The Corner

Law & the Courts

When a ‘Common Misconception’ Is True

The other day I was editing an item about New York City’s new guideline that the use of the term “‘illegal alien’ . . . with intent to demean, humiliate, or harass” is illegal. I was under the impression that the term is used in federal law.

Googling it later, I found a recent Chicago Tribune article that says my impression was wrong. Reports Cindy Dampier:

Claire Thomas, a professor in immigration law and director of the Asylum Clinic at New York Law School, . . . points out another common misconception: That the term is used in statutes and in legal circles. “The term illegal alien isn’t a term that comes up in our laws,” she says, noting that it does appear very rarely in pieces of federal legislation. “However, the term ‘alien’ is in our statutes, and you will hear people referred to as ‘the alien,’ when you are representing them.”

This is a little odd on its face. How can it be a “misconception” that the term is used in statutes, and how can it be true that it “isn’t a term that comes up in our laws,” when it “does appear,” albeit rarely, “in pieces of federal legislation”? Is the idea that it appears in legislation that has not passed, but does not appear in the U.S. Code? If so, the idea is wrong. The term appears several times in the code, as this blogpost notes. See, for example, 8 USC 1365, helpfully titled, “Reimbursement of States for costs of incarcerating illegal aliens and certain Cuban nationals.”

Update: A reader notifies me that the Tribune has changed the text so that the “common misconception” is now that the term is “frequently” used in statutes and legal circles. The quote claiming that “illegal alien isn’t a term that comes up in our laws” is still there.

Ramesh Ponnuru is a senior editor for National Review, a columnist for Bloomberg Opinion, a visiting fellow at the American Enterprise Institute, and a senior fellow at the National Review Institute.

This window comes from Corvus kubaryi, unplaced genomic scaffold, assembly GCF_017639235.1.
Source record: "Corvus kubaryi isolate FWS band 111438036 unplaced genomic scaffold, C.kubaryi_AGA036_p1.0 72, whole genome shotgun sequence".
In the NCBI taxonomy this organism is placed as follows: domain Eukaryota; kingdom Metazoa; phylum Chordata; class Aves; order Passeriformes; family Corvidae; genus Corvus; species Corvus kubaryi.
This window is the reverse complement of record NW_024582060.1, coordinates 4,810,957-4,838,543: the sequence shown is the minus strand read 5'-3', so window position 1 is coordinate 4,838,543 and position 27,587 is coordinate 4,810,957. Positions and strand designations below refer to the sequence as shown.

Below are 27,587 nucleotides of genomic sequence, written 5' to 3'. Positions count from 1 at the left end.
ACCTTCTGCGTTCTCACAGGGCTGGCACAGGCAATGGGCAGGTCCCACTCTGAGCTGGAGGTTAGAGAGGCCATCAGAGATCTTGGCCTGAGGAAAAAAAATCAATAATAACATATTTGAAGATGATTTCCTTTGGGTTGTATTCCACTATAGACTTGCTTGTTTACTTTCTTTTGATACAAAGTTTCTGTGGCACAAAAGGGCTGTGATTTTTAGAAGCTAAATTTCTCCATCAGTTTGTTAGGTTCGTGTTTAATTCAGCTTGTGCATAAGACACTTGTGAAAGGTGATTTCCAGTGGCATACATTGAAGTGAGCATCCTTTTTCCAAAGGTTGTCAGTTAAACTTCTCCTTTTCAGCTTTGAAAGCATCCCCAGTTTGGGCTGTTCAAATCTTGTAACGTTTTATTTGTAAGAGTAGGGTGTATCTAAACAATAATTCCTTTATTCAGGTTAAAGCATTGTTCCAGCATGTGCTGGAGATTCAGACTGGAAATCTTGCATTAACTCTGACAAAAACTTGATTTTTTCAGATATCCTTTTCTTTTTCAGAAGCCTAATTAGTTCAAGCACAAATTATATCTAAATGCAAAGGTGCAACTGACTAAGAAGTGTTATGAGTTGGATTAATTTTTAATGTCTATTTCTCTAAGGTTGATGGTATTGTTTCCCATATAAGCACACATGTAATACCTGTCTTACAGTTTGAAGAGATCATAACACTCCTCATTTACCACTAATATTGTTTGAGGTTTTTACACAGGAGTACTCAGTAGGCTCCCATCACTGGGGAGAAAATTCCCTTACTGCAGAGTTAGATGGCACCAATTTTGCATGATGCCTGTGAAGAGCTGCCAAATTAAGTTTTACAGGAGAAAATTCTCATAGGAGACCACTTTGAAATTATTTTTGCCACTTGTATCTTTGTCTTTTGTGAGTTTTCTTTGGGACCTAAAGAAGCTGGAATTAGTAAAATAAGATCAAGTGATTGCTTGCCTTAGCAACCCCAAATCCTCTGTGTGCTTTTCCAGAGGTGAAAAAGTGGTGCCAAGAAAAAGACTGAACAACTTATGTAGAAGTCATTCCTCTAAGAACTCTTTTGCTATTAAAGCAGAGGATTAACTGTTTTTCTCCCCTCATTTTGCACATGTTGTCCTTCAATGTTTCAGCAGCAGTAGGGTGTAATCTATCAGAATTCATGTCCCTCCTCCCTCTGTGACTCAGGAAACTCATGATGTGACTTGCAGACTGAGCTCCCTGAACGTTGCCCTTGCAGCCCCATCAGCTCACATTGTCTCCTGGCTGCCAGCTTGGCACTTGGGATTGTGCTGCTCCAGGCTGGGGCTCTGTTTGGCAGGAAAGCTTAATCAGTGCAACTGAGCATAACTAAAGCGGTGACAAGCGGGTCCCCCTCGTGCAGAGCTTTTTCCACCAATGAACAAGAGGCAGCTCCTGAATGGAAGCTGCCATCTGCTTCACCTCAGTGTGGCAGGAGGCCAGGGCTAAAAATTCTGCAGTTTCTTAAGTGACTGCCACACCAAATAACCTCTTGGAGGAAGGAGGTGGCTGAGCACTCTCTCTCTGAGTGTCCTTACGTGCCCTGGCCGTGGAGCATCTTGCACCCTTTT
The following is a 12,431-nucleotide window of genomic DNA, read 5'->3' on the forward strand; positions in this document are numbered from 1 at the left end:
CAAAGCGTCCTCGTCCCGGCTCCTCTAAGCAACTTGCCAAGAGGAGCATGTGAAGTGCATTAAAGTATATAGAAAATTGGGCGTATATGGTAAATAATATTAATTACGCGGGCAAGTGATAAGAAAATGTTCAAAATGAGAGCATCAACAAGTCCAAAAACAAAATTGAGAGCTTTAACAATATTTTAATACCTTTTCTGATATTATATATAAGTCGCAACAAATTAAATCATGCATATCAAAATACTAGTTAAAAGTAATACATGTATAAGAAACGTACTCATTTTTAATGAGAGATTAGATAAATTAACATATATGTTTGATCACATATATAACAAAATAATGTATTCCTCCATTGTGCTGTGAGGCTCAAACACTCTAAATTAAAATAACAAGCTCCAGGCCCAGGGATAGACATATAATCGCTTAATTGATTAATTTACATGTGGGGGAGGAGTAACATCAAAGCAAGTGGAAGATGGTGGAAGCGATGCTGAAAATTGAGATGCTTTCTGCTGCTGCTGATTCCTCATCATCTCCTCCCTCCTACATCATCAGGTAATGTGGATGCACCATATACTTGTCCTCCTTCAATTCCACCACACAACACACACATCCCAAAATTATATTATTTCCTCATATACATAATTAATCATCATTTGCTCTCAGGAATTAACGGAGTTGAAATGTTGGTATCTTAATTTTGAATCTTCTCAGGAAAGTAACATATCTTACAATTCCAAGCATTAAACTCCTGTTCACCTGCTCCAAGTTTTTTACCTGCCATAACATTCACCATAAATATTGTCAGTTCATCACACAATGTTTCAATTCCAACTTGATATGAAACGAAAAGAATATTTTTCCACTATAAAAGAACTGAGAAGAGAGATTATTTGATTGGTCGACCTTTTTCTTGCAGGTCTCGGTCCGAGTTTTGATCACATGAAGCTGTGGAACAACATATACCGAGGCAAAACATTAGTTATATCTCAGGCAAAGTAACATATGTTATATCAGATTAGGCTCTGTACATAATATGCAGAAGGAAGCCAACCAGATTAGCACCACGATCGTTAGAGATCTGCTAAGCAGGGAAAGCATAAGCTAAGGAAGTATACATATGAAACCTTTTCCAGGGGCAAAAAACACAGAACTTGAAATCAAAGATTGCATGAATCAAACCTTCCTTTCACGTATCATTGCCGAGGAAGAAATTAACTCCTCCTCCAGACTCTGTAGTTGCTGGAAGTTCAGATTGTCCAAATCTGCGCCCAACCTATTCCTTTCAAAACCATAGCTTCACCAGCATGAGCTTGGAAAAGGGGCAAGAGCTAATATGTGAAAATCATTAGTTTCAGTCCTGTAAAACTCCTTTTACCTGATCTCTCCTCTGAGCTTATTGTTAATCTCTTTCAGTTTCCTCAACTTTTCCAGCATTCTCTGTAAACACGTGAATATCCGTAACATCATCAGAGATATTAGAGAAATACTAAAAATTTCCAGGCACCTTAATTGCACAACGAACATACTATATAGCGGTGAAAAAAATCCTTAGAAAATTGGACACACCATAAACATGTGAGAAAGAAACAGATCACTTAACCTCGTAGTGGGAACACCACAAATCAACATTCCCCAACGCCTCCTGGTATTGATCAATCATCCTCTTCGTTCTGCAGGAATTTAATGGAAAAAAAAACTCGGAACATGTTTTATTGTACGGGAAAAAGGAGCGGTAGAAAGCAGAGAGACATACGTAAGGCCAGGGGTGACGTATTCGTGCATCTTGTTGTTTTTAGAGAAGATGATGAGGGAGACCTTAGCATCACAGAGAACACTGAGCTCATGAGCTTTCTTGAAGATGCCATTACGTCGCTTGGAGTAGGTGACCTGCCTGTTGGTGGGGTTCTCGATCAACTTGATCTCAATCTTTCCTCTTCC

Most Popular

Politics & Policy

Elizabeth Warren Is Not Honest

If you want to run for office, political consultants will hammer away at one point: Tell stories. People respond to stories. We’ve been a story-telling species since our fur-clad ancestors gathered around campfires. Don’t cite statistics. No one can remember statistics. Make it human. Make it relatable. ... Read More
National Review


Today is my last day at National Review. It's an incredibly bittersweet moment. While I've only worked full-time since May, 2015, I've contributed posts and pieces for over fifteen years. NR was the first national platform to publish my work, and now -- thousands of posts and more than a million words later -- I ... Read More
Economy & Business

Andrew Yang, Snake Oil Salesman

Andrew Yang, the tech entrepreneur and gadfly, has definitely cleared the bar for a successful cause candidate. Not only has he exceeded expectations for his polling and fundraising, not only has he developed a cult following, not only has he got people talking about his signature idea, the universal basic ... Read More
White House

More Evidence the Guardrails Are Gone

At the end of last month, just as the news of the Ukraine scandal started dominating the news cycle, I argued that we're seeing evidence that the guardrails that staff had placed around Donald Trump's worst instincts were in the process of breaking down. When Trump's staff was at its best, it was possible to draw ... Read More

Feminists Have Turned on Pornography

Since the sexual revolution of the 1960s, the feminist movement has sought to condemn traditional sexual ethics as repressive, misogynistic, and intolerant. As the 2010s come to a close, it might be fair to say that mainstream culture has reached the logical endpoint of this philosophy. Whereas older Americans ... Read More
White House

The Impeachment Defense That Doesn’t Work

If we’ve learned anything from the last couple of weeks, it’s that the “perfect phone call” defense of Trump and Ukraine doesn’t work. As Andy and I discussed on his podcast this week, the “perfect” defense allows the Democrats to score easy points by establishing that people in the administration ... Read More